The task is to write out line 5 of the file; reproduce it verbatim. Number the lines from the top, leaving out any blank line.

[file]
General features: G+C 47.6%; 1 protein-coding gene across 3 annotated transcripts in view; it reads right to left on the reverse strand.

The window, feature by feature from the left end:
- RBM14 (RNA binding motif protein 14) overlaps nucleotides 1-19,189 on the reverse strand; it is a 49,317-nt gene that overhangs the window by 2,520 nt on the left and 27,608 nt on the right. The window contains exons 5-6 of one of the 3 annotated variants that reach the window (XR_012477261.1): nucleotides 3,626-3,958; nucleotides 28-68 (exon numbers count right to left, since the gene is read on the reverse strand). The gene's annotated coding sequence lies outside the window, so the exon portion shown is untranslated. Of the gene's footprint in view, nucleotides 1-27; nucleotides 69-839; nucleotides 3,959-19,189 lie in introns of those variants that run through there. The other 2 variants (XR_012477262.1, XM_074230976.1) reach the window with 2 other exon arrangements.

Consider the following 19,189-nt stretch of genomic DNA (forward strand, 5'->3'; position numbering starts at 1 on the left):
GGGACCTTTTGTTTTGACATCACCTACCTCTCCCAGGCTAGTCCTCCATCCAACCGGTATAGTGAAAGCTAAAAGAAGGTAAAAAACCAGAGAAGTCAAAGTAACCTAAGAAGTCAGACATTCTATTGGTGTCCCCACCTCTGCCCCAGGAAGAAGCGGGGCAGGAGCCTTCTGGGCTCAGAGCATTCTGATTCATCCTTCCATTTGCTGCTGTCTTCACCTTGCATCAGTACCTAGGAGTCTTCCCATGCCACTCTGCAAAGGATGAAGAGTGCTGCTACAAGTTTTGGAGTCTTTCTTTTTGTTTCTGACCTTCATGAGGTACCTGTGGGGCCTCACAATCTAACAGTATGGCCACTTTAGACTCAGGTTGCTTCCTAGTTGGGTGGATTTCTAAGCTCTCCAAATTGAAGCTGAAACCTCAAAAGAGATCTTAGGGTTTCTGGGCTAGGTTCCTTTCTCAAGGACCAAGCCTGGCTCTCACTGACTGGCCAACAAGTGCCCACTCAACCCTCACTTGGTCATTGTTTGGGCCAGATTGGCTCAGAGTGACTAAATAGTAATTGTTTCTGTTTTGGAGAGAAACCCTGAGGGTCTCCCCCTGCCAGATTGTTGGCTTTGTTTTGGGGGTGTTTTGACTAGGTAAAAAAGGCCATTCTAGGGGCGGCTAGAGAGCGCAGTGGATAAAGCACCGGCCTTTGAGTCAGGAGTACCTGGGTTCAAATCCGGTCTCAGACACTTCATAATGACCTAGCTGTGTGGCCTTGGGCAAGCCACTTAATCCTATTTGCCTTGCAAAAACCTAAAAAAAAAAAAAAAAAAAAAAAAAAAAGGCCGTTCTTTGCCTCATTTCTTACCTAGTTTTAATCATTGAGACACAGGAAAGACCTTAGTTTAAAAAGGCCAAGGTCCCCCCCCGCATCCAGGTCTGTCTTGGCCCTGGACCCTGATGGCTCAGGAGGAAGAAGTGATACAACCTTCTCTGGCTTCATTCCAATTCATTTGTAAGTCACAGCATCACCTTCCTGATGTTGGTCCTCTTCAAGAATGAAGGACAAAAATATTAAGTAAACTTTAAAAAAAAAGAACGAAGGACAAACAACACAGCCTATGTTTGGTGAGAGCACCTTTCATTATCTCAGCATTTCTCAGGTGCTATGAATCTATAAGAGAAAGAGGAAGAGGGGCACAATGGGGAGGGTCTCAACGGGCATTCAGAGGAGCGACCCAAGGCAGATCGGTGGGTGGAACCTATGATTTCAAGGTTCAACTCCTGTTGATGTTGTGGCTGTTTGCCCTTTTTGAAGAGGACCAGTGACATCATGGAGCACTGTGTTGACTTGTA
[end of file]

GGGACCTTTTGTTTTGACATCACCTACCTCTCCCAGGCTAGTCCTCCATCCAACCGGTATAGTGAAAGCTAAAAGAAGGTAAAAAACCAGAGAAGTCAAAGTAACCTAAGAAGTCAGACATTCTATTGGTGTCCCCACCTCTGCCCCAGGAAGAAGCGGGGCAGGAGCCTTCTGGGCTCAGAGCATTCTGATTCATCCTTCCATTTGCTGCTGTCTTCACCTTGCATCAGTACCTAGGAGTCTTCCCATGCCACTCTGCAAAGGATGAAGAGTGCTGCTACAAGTTTTGGAGTCTTTCTTTTTGTTTCTGACCTTCATGAGGTACCTGTGGGGCCTCACAATCTAACAGTATGGCCACTTTAGACTCAGGTTGCTTCCTAGTTGGGTGGATTTCTAAGCTCTCCAAATTGAAGCTGAAACCTCAAAAGAGATCTTAGGGTTTCTGGGCTAGGTTCCTTTCTCAAGGACCAAGCCTGGCTCTCACTGACTGGCCAACAAGTGCCCACTCAACCCTCACTTGGTCATTGTTTGGGCCAGATTGGCTCAGAGTGACTAAATAGTAATTGTTTCTGTTTTGGAGAGAAACCCTGAGGGTCTCCCCCTGCCAGATTGTTGGCTTTGTTTTGGGGGTGTTTTGACTAGGTAAAAAAGGCCATTCTAGGGGCGGCTAGAGAGCGCAGTGGATAAAGCACCGGCCTTTGAGTCAGGAGTACCTGGGTTCAAATCCGGTCTCAGACACTTCATAATGACCTAGCTGTGTGGCCTTGGGCAAGCCACTTAATCCTATTTGCCTTGCAAAAACCTAAAAAAAAAAAAAAAAAAAAAAAAAAAAGGCCGTTCTTTGCCTCATTTCTTACCTAGTTTTAATCATTGAGACACAGGAAAGACCTTAGTTTAAAAAGGCCAAGGTCCCCCCCCGCATCCAGGTCTGTCTTGGCCCTGGACCCTGATGGCTCAGGAGGAAGAAGTGATACAACCTTCTCTGGCTTCATTCCAATTCATTTGTAAGTCACAGCATCACCTTCCTGATGTTGGTCCTCTTCAAGAATGAAGGACAAAAATATTAAGTAAACTTTAAAAAAAAAGAACGAAGGACAAACAACACAGCCTATGTTTGGTGAGAGCACCTTTCATTATCTCAGCATTTCTCAGGTGCTATGAATCTATAAGAGAAAGAGGAAGAGGGGCACAATGGGGAGGGTCTCAACGGGCATTCAGAGGAGCGACCCAAGGCAGATCGGTGGGTGGAACCTATGATTTCAAGGTTCAACTCCTGTTGATGTTGTGGCTGTTTGCCCTTTTTGAAGAGGACCAGTGACATCATGGAGCACTGTGTTGACTTGTA